This may have been an artistic convention to indicate liveliness, rather than because it had a bit in its oral cavity.

Anderson suggests that the open mouth “merely provides the artist with an opportunity to indulge his love of white paint” but I think we should be wary of accepting this explanation.

The bit is such a common cause of an open mouth in an exercising horse, both in painting and sculpture, that the presence of a bit should always be suspected as the cause of this pathological situation whenever this ‘convention’ is seen.

Another bitless bridle variation is seen in an Attic, mid-fifth century BC vase in the British Museum.

The horse wears a halter with a very broad noseband, probably with spikes or studs on the inside.

The draughtsmanship is rather poor but, if it is to be believed, the bottom edge of the noseband lies in touch with the top edge of the nostril and the corner of the mouth. 4 This halter, with small changes, could easily evolve into the present day cross-under bitless bridle. my doc/bridle/history of bitlessness 4 Updated August 2007 A continuation of the idea that horses can be controlled by pressure across the nose led eventually to the system of control now regarded as the norm for the Western style of horsemanship on the American continent.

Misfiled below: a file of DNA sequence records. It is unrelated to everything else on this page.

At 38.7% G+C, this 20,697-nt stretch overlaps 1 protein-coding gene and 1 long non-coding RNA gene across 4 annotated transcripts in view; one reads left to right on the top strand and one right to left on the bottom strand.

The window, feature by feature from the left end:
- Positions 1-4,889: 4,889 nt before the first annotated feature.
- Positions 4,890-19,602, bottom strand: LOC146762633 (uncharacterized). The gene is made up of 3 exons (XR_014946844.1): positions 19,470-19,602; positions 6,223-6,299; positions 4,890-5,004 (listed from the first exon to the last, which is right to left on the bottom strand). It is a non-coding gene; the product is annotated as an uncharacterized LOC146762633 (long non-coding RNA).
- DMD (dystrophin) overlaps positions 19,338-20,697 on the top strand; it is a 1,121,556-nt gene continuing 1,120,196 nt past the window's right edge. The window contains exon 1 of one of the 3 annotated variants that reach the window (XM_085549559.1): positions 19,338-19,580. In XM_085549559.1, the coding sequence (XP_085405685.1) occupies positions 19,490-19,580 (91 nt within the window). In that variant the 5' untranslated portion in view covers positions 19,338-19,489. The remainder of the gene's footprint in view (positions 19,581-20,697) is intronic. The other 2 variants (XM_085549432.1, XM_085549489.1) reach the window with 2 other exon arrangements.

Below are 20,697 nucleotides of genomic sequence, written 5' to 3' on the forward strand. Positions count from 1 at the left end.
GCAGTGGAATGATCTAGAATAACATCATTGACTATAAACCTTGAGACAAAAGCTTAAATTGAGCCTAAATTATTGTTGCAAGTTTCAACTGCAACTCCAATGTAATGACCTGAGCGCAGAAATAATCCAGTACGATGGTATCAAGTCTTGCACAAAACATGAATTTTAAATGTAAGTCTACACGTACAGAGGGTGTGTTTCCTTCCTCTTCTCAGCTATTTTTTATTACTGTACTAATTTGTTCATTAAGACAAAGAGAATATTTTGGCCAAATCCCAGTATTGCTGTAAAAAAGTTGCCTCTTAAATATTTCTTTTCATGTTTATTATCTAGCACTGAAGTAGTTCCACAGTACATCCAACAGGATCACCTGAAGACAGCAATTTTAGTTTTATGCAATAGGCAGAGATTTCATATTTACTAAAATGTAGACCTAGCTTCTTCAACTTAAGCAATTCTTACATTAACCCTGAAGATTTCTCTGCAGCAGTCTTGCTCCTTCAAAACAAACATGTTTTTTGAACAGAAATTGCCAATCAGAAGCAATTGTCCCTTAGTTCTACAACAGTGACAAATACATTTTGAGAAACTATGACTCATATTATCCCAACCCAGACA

I refer to the hackamore, and bosal (both bitless bridles) that depend for their effect on applying painful pressure on nose and chin.

Historically, these trace their ancestry back to the horseman of the Iberian Peninsula and la jaquima.

The tradition was introduced into America by the 16th century Spanish conquistadors.

They, in turn, had inherited the tradition from the 700-year Moorish occupation of the Iberian Peninsula in the seventh and eighth centuries AD.5 In using this system, horses are trained to respond first to the hackamore before introducing a potentially severe curb bit.

But used correctly, the curb bit is employed with only the very lightest of pressure on the reins.

It has been described as the nose-to-bit system.

Pat Parelli is a modern exponent of the system but not everyone uses the system so well.

Anderson comments on the early distinction that was made between a halter for leading a horse and a bridle for controlling a ridden or driven horse.

The distinction is illustrated in a vase painted about 540 BC by the Athenian artist Nearchos, found at the Acropolis in Athens (Fig 4).

Fig 4.

To be inserted In relation to the development of the cross-under bitless bridle it is of interest to make note of the description given by Anderson of the design of the halters in the late centuries BC. “The simplest type of halter consists of a noseband divided into two halves, front and back, held in place by a third strap passing over the horse’s head just behind the ears.

The junctions between these straps, on either side of the horse’s head, are normally formed by two large rings, presumably of metal.

A single lead rope is fastened to the back part of the noseband [the chinstrap], under the chin.

More elaborate examples have browbands and throat lashes, or [and I add emphasis here] two straps crossing under the chin in place of a simple band.” Anderson does not, at this point, make a cross reference back to the mule head drinking vessel (Fig 2) or to the Greek pack donkey (Fig 3), though it seems likely that this is what he is describing.